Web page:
Blue Star Mom, Times Two

I’m a blue star mom. This banner on my house means that I have a close family member who is currently serving in the U.S. Armed Forces. It was on my house from 2014 to 2018, had a break for a couple of years, then went back up again in the summer of 2020.

It’s uncommon to have a son or daughter serving in the military. Only two percent of high schoolers choose to enlist or pursue officer training. Each spring, when the rounds of “So, what’s [your son/daughter] going to do after graduation?” begin among moms, if your answer is Army, Navy, Air Force, Marines, or Coast Guard, whether officer or enlisted, eyes will open wider and jaws may drop.

Marines boot camp photo / Army basic training photo

Back in 2014, when I began telling people that our oldest son was planning to enlist in the Marines directly out of high school, the most common reaction I got from other moms surprised me. The look of concern, the furrowed brow, the leaning in to quietly ask, “And how do you feel about that?”

The first several times I was asked this question, in this particular way, I was confused. Was I supposed to be sad? Worried? Upset? I genuinely felt none of these things. Wait … did my lack of worry make me a bad mom? (Yes, the mom-guilt was still strong even after nearly two decades of parenting.)

Brushing the self-doubt aside, I soon learned to smile and say something like, “I’m so proud of him! I’m happy that he’s going to be doing something he’s really excited about.” Because, you know, the moms seemed a little sad for me and maybe that would cheer them up.

Make no mistake—I fully understood the challenges ahead of my son. The grueling physical training in the Marines. Being yelled at every waking moment and having almost no autonomy in boot camp. Not coming home for months or years at a time. And of course, the ever-present possibility of being deployed to a dangerous area or the declaration of war.

But I also understood the positives: the clear focus and purpose that military service provided, the opportunity for adventure (which is incredibly appealing to many young people), and the “rules and regulations” that would help keep him from making poor decisions that are so common among 18- to 21-year-olds (my younger self included). Not to mention a dependable, paying job, career possibilities with early retirement, and excellent educational benefits after leaving active duty. There are worse things that a person can commit to at the age of 18, especially if they don’t want to go to college (or at least, not yet) or have no idea what they “want to be.”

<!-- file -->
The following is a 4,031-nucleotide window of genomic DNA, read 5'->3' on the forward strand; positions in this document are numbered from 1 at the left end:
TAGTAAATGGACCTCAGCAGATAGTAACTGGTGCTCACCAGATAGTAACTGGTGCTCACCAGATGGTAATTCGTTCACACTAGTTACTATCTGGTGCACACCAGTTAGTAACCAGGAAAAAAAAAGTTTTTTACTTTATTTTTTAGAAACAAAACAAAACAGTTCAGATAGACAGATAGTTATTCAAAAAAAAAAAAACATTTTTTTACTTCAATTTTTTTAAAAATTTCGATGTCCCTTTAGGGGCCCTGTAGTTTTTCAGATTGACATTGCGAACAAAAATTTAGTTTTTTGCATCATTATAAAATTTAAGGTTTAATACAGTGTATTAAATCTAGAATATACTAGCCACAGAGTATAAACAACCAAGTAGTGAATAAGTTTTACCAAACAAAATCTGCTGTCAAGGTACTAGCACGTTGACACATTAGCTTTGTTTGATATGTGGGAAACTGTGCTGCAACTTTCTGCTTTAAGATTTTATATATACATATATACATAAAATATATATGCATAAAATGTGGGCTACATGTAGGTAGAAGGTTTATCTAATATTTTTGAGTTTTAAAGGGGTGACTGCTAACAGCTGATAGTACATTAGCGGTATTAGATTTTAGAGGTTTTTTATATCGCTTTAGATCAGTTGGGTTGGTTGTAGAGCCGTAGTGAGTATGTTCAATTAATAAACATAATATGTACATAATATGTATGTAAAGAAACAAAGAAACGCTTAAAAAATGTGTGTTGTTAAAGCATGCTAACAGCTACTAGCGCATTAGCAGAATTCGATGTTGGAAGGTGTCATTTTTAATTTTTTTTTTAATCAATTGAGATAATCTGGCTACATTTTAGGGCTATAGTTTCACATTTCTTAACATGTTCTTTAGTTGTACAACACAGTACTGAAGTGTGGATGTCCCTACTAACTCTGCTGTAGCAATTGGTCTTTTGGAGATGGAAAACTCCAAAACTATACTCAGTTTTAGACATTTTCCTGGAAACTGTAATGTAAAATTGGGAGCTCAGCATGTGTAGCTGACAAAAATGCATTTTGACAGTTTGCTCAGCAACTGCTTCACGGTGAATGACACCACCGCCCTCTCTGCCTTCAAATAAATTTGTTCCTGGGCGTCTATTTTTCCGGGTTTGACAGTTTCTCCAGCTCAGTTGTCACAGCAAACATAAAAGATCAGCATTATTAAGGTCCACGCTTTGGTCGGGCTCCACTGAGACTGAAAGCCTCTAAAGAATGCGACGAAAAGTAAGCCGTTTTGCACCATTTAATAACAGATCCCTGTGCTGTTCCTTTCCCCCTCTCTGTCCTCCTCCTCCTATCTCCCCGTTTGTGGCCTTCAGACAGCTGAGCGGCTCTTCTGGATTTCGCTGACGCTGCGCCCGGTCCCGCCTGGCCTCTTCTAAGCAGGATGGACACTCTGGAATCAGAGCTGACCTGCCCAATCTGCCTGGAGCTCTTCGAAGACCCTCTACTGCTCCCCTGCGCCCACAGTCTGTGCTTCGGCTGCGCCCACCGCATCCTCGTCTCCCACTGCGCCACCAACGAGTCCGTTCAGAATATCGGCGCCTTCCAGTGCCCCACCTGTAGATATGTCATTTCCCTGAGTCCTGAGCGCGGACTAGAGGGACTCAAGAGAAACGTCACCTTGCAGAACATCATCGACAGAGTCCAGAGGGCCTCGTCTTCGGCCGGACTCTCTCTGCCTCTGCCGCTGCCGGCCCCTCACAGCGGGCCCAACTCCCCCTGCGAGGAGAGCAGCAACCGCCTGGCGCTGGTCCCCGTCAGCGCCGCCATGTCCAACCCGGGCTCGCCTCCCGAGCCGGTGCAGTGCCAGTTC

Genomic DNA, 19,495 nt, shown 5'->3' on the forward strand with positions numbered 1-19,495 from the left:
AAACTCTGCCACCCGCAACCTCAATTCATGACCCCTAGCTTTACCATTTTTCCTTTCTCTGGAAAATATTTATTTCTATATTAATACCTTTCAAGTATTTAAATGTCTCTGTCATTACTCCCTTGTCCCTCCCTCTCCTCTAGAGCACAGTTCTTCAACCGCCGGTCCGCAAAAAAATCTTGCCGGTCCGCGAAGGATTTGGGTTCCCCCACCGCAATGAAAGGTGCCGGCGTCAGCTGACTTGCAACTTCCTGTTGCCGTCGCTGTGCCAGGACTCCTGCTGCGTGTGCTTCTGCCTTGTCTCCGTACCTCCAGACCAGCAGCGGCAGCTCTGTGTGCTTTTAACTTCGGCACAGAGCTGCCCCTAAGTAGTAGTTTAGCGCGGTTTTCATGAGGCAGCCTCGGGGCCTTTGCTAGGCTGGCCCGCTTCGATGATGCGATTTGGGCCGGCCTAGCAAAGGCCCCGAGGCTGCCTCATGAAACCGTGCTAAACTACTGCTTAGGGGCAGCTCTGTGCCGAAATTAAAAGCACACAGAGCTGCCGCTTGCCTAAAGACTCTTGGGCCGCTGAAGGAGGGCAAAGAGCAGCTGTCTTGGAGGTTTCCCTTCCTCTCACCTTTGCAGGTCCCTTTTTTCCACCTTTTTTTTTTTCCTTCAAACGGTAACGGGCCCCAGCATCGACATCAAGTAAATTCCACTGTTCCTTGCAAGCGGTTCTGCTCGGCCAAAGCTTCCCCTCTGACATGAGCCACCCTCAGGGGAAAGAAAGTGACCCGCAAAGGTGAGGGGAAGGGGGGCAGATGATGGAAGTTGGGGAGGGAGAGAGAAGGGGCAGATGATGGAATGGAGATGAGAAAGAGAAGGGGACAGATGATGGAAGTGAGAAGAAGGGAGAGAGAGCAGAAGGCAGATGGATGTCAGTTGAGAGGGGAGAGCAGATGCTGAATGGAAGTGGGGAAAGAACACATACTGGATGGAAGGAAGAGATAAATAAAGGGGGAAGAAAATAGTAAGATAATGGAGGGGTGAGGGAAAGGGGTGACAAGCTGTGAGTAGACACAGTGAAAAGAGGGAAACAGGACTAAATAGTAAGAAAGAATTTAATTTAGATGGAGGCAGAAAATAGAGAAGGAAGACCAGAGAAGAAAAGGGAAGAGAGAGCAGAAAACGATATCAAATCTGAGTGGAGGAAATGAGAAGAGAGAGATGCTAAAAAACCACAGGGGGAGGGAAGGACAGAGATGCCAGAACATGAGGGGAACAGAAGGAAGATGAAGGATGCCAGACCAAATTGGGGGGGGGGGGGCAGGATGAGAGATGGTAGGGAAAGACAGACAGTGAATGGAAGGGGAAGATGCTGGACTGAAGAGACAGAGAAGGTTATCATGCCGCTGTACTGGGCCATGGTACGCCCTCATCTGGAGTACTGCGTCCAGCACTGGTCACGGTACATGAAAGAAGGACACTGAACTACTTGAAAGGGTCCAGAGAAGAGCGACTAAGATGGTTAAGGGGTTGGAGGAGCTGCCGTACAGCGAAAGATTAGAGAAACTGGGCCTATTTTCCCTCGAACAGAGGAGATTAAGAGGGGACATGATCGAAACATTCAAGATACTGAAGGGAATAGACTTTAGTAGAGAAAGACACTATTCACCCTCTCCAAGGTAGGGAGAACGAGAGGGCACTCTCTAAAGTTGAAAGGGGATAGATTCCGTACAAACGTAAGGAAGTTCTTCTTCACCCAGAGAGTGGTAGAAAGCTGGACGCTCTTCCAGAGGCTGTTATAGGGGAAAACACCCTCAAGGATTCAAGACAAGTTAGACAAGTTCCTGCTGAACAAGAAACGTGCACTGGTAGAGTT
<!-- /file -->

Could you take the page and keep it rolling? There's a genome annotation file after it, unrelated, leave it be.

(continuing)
So I was hopeful, not sad. Proud, not worried.

I stayed calm even when my son tried hard to be assigned to infantry (the main land combat force … he was put into communications instead). This was his dream, not mine. This was his story, not mine.

On leave, immediately after boot camp

He was eventually sent to Japan and we didn’t see him for almost two years. Today’s technology makes a long separation much easier than in times past, and I was grateful for that. Then after another year in Japan, he finished his four-year commitment and came back to the U.S. At 22, he was older, more mature, and had more life experience that enabled him to make better decisions about his future, which included taking advantage of the educational benefits of the G.I. Bill.

And then it happened again.

In 2019, our middle son was a senior in high school and restless. He was constantly seeking out new things to do and new things to learn. Sadly, nothing he wanted to learn was taught at his high school, so he began attending a tech school part time. This was infinitely better than academics for seven hours a day, but still, he was restless. This didn’t surprise me one bit, because he’d been relentlessly on the move since he was a baby.

Like his brother, this son had no interest in college (at least, not yet). Nor in keeping his same auto mechanic job at a local repair shop. Nor in going to trade school with the goal of working at a dealership. We explored all of these options, and none of them were right.

He started talking to recruiters and quickly realized that of all the military branches, the Army was the best fit for him. He enlisted with our blessing (and our relief that he had a direction, honestly). Just a few months later, COVID entered the picture and we missed out on so many milestones, from his high school graduation to his Airborne School graduation, where we would have normally been able to see him make his final jump from a C-130 aircraft before receiving his wings.

On leave, 7 months after basic training

But despite the wrench COVID threw into things, he’s happy and doing well, now stationed stateside with the promise of more family visits than his older brother had. And the blue star, which had been on our house for four years and then spent some time in the basement catching its breath, is back up.

Ten or twenty years ago, did we ever think we’d be a military family? Not at all. My bookish husband and I sometimes look at each other and wonder, how are we the parents of a Marine and a soldier? We both spent our entire childhoods reading and being picked last for P.E. So we have no idea.

Parenthood, as we’ve found with all four of our children, quickly moves from “Here, let me teach you/show you/take care of you in every possible way” to “Wow, this is an incredibly competent human being we’ve somehow created, and we’re blown away by the amazing and unique person they’ve become.”

I’ve had many more years now to consider that concerned question about military enlistment, “And how do you feel about that?” I can honestly say, I love that blue star banner and what it stands for. I’m proud to have it back on my house. Sometimes raising them with the purpose of letting them go (which is ultimately what we all have to do) means letting them go into a story that surprises you.

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